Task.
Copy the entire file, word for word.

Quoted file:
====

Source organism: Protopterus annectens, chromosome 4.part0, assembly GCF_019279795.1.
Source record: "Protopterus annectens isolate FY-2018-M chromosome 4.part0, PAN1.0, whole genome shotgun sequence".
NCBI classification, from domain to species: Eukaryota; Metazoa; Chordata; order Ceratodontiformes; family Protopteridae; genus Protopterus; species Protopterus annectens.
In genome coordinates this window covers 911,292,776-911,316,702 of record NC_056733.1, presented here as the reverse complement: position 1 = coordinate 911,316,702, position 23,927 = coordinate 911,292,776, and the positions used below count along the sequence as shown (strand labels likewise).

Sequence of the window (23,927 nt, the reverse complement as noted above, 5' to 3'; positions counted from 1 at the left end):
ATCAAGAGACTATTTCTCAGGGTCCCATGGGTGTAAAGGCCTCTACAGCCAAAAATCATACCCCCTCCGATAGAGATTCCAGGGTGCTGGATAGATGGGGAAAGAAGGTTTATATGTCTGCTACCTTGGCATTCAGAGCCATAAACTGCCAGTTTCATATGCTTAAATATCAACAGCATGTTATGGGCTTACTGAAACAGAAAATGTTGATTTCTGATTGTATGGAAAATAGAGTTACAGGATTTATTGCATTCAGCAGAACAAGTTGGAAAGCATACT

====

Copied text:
Source organism: Protopterus annectens, chromosome 4.part0, assembly GCF_019279795.1.
Source record: "Protopterus annectens isolate FY-2018-M chromosome 4.part0, PAN1.0, whole genome shotgun sequence".
NCBI classification, from domain to species: Eukaryota; Metazoa; Chordata; order Ceratodontiformes; family Protopteridae; genus Protopterus; species Protopterus annectens.
In genome coordinates this window covers 911,292,776-911,316,702 of record NC_056733.1, presented here as the reverse complement: position 1 = coordinate 911,316,702, position 23,927 = coordinate 911,292,776, and the positions used below count along the sequence as shown (strand labels likewise).

Sequence of the window (23,927 nt, the reverse complement as noted above, 5' to 3'; positions counted from 1 at the left end):
ATCAAGAGACTATTTCTCAGGGTCCCATGGGTGTAAAGGCCTCTACAGCCAAAAATCATACCCCCTCCGATAGAGATTCCAGGGTGCTGGATAGATGGGGAAAGAAGGTTTATATGTCTGCTACCTTGGCATTCAGAGCCATAAACTGCCAGTTTCATATGCTTAAATATCAACAGCATGTTATGGGCTTACTGAAACAGAAAATGTTGATTTCTGATTGTATGGAAAATAGAGTTACAGGATTTATTGCATTCAGCAGAACAAGTTGGAAAGCATACT